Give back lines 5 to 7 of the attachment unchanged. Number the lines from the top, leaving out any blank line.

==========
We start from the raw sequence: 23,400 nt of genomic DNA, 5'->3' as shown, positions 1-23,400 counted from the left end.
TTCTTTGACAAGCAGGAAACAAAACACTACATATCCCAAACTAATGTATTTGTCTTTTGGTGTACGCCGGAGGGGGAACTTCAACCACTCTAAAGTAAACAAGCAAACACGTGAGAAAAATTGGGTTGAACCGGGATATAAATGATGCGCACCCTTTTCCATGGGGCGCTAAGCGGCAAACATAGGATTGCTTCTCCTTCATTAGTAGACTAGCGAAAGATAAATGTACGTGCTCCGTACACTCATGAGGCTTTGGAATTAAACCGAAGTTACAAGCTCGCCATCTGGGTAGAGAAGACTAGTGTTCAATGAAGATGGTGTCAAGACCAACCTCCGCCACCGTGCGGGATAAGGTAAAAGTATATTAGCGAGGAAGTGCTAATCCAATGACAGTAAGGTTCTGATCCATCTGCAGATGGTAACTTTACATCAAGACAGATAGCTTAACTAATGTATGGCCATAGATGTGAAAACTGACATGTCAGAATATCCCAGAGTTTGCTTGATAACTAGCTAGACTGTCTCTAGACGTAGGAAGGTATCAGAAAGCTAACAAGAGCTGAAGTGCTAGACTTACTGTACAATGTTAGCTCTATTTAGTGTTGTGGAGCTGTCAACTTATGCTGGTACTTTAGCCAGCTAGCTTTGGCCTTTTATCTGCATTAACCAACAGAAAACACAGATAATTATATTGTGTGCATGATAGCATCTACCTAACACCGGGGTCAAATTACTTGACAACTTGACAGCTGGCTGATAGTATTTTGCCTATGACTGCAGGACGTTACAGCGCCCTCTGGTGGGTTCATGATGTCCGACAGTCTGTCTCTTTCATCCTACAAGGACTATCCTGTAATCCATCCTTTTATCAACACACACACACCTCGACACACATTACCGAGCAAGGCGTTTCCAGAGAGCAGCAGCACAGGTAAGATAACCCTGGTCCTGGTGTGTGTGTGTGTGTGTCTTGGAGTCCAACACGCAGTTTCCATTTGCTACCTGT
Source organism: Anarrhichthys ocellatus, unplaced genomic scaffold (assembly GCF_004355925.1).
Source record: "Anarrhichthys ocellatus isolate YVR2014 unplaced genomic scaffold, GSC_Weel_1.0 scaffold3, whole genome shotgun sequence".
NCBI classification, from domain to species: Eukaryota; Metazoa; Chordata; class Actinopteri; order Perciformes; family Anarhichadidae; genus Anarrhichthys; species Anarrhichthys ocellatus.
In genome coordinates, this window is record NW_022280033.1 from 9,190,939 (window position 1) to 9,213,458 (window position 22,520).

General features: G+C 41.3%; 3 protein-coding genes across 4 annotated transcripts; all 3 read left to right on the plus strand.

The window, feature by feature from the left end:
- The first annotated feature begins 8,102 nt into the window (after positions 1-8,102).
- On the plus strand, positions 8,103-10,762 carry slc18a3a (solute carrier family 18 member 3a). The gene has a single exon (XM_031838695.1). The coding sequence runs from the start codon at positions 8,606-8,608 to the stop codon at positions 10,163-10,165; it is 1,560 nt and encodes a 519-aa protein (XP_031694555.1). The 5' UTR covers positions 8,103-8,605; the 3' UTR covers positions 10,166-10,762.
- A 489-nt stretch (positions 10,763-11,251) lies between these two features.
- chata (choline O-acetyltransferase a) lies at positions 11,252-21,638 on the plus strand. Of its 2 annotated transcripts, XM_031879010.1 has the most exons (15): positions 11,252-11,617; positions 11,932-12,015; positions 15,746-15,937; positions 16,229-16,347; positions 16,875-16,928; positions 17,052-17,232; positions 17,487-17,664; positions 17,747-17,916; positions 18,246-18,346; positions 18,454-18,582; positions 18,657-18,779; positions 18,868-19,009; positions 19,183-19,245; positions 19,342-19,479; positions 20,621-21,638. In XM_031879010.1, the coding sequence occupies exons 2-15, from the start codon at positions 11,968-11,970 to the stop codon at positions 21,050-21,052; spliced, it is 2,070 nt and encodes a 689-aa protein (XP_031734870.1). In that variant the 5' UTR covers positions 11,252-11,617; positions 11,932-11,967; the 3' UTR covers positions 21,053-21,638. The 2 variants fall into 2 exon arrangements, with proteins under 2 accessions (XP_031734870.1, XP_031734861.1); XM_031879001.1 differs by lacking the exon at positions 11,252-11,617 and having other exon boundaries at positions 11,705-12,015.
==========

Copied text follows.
NCBI classification, from domain to species: Eukaryota; Metazoa; Chordata; class Actinopteri; order Perciformes; family Anarhichadidae; genus Anarrhichthys; species Anarrhichthys ocellatus.
In genome coordinates, this window is record NW_022280033.1 from 9,190,939 (window position 1) to 9,213,458 (window position 22,520).

General features: G+C 41.3%; 3 protein-coding genes across 4 annotated transcripts; all 3 read left to right on the plus strand.